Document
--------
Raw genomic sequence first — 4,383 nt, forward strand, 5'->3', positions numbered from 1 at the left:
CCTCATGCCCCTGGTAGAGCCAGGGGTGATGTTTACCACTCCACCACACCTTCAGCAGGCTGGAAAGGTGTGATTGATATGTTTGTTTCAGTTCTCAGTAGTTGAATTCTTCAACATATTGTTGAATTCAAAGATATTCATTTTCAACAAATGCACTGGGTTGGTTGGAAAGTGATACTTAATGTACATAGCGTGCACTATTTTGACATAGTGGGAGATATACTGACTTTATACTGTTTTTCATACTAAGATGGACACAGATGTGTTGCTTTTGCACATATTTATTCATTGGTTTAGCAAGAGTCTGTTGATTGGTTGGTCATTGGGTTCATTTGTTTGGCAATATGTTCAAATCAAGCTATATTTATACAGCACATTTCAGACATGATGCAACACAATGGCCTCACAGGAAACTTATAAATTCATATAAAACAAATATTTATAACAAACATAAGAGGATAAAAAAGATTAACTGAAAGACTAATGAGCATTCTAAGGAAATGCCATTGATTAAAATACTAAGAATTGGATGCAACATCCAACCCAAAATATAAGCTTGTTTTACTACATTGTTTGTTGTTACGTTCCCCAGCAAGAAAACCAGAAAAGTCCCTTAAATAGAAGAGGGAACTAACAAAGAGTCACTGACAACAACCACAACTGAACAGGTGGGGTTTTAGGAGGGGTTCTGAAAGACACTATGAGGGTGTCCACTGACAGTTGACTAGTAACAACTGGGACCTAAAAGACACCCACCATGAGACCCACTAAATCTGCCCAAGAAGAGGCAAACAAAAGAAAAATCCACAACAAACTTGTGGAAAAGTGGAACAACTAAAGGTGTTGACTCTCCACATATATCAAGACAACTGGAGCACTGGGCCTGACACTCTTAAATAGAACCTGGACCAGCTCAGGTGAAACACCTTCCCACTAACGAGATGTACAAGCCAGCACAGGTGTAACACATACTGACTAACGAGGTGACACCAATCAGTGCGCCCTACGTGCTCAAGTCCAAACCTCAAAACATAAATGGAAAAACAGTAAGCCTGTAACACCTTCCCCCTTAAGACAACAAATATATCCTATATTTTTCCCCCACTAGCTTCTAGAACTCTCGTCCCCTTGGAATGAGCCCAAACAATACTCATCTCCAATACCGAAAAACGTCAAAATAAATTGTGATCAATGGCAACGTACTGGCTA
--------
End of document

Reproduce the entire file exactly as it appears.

Raw genomic sequence first — 4,383 nt, forward strand, 5'->3', positions numbered from 1 at the left:
CCTCATGCCCCTGGTAGAGCCAGGGGTGATGTTTACCACTCCACCACACCTTCAGCAGGCTGGAAAGGTGTGATTGATATGTTTGTTTCAGTTCTCAGTAGTTGAATTCTTCAACATATTGTTGAATTCAAAGATATTCATTTTCAACAAATGCACTGGGTTGGTTGGAAAGTGATACTTAATGTACATAGCGTGCACTATTTTGACATAGTGGGAGATATACTGACTTTATACTGTTTTTCATACTAAGATGGACACAGATGTGTTGCTTTTGCACATATTTATTCATTGGTTTAGCAAGAGTCTGTTGATTGGTTGGTCATTGGGTTCATTTGTTTGGCAATATGTTCAAATCAAGCTATATTTATACAGCACATTTCAGACATGATGCAACACAATGGCCTCACAGGAAACTTATAAATTCATATAAAACAAATATTTATAACAAACATAAGAGGATAAAAAAGATTAACTGAAAGACTAATGAGCATTCTAAGGAAATGCCATTGATTAAAATACTAAGAATTGGATGCAACATCCAACCCAAAATATAAGCTTGTTTTACTACATTGTTTGTTGTTACGTTCCCCAGCAAGAAAACCAGAAAAGTCCCTTAAATAGAAGAGGGAACTAACAAAGAGTCACTGACAACAACCACAACTGAACAGGTGGGGTTTTAGGAGGGGTTCTGAAAGACACTATGAGGGTGTCCACTGACAGTTGACTAGTAACAACTGGGACCTAAAAGACACCCACCATGAGACCCACTAAATCTGCCCAAGAAGAGGCAAACAAAAGAAAAATCCACAACAAACTTGTGGAAAAGTGGAACAACTAAAGGTGTTGACTCTCCACATATATCAAGACAACTGGAGCACTGGGCCTGACACTCTTAAATAGAACCTGGACCAGCTCAGGTGAAACACCTTCCCACTAACGAGATGTACAAGCCAGCACAGGTGTAACACATACTGACTAACGAGGTGACACCAATCAGTGCGCCCTACGTGCTCAAGTCCAAACCTCAAAACATAAATGGAAAAACAGTAAGCCTGTAACACCTTCCCCCTTAAGACAACAAATATATCCTATATTTTTCCCCCACTAGCTTCTAGAACTCTCGTCCCCTTGGAATGAGCCCAAACAATACTCATCTCCAATACCGAAAAACGTCAAAATAAATTGTGATCAATGGCAACGTACTGGCTA